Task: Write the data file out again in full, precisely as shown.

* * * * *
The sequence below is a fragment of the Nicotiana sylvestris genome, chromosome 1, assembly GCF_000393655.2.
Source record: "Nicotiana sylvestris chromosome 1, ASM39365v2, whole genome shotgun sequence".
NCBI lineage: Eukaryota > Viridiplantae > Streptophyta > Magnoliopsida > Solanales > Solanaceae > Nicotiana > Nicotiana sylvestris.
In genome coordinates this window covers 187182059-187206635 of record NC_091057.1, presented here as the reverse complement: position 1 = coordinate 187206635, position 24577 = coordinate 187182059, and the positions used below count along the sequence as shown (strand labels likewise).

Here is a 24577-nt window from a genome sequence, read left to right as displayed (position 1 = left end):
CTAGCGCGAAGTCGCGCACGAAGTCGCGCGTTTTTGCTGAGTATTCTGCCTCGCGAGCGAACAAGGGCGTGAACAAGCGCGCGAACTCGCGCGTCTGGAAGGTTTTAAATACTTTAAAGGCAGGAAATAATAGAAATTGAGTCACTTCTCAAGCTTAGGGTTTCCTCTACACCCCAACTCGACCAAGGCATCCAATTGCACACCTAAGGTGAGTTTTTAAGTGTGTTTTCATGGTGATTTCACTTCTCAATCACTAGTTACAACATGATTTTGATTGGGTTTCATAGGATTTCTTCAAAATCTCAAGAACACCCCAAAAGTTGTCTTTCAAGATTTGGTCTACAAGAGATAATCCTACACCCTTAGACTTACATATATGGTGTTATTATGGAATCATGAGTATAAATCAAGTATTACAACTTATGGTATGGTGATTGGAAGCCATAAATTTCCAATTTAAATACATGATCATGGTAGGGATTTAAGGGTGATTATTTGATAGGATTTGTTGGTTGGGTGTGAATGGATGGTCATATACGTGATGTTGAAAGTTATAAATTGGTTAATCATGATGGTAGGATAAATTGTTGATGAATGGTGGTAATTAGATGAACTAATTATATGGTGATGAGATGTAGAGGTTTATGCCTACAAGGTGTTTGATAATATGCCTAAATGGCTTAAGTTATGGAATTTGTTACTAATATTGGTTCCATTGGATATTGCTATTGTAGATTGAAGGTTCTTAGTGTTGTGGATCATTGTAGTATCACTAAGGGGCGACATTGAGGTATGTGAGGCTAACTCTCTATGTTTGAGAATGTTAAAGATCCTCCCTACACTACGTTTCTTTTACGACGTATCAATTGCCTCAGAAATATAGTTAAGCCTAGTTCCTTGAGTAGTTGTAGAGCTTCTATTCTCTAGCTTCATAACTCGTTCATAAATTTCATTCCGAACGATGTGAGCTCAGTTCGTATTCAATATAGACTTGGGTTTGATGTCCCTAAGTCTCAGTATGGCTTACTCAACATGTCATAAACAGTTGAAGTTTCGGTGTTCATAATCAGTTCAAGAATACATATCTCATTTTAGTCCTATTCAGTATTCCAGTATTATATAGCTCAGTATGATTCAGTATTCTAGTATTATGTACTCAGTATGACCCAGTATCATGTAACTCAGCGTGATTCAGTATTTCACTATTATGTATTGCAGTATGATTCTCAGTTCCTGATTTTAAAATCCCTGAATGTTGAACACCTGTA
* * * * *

The sequence below is a fragment of the Nicotiana sylvestris genome, chromosome 1, assembly GCF_000393655.2.
Source record: "Nicotiana sylvestris chromosome 1, ASM39365v2, whole genome shotgun sequence".
NCBI lineage: Eukaryota > Viridiplantae > Streptophyta > Magnoliopsida > Solanales > Solanaceae > Nicotiana > Nicotiana sylvestris.
In genome coordinates this window covers 187182059-187206635 of record NC_091057.1, presented here as the reverse complement: position 1 = coordinate 187206635, position 24577 = coordinate 187182059, and the positions used below count along the sequence as shown (strand labels likewise).

Here is a 24577-nt window from a genome sequence, read left to right as displayed (position 1 = left end):
CTAGCGCGAAGTCGCGCACGAAGTCGCGCGTTTTTGCTGAGTATTCTGCCTCGCGAGCGAACAAGGGCGTGAACAAGCGCGCGAACTCGCGCGTCTGGAAGGTTTTAAATACTTTAAAGGCAGGAAATAATAGAAATTGAGTCACTTCTCAAGCTTAGGGTTTCCTCTACACCCCAACTCGACCAAGGCATCCAATTGCACACCTAAGGTGAGTTTTTAAGTGTGTTTTCATGGTGATTTCACTTCTCAATCACTAGTTACAACATGATTTTGATTGGGTTTCATAGGATTTCTTCAAAATCTCAAGAACACCCCAAAAGTTGTCTTTCAAGATTTGGTCTACAAGAGATAATCCTACACCCTTAGACTTACATATATGGTGTTATTATGGAATCATGAGTATAAATCAAGTATTACAACTTATGGTATGGTGATTGGAAGCCATAAATTTCCAATTTAAATACATGATCATGGTAGGGATTTAAGGGTGATTATTTGATAGGATTTGTTGGTTGGGTGTGAATGGATGGTCATATACGTGATGTTGAAAGTTATAAATTGGTTAATCATGATGGTAGGATAAATTGTTGATGAATGGTGGTAATTAGATGAACTAATTATATGGTGATGAGATGTAGAGGTTTATGCCTACAAGGTGTTTGATAATATGCCTAAATGGCTTAAGTTATGGAATTTGTTACTAATATTGGTTCCATTGGATATTGCTATTGTAGATTGAAGGTTCTTAGTGTTGTGGATCATTGTAGTATCACTAAGGGGCGACATTGAGGTATGTGAGGCTAACTCTCTATGTTTGAGAATGTTAAAGATCCTCCCTACACTACGTTTCTTTTACGACGTATCAATTGCCTCAGAAATATAGTTAAGCCTAGTTCCTTGAGTAGTTGTAGAGCTTCTATTCTCTAGCTTCATAACTCGTTCATAAATTTCATTCCGAACGATGTGAGCTCAGTTCGTATTCAATATAGACTTGGGTTTGATGTCCCTAAGTCTCAGTATGGCTTACTCAACATGTCATAAACAGTTGAAGTTTCGGTGTTCATAATCAGTTCAAGAATACATATCTCATTTTAGTCCTATTCAGTATTCCAGTATTATATAGCTCAGTATGATTCAGTATTCTAGTATTATGTACTCAGTATGACCCAGTATCATGTAACTCAGCGTGATTCAGTATTTCACTATTATGTATTGCAGTATGATTCTCAGTTCCTGATTTTAAAATCCCTGAATGTTGAACACCTGTA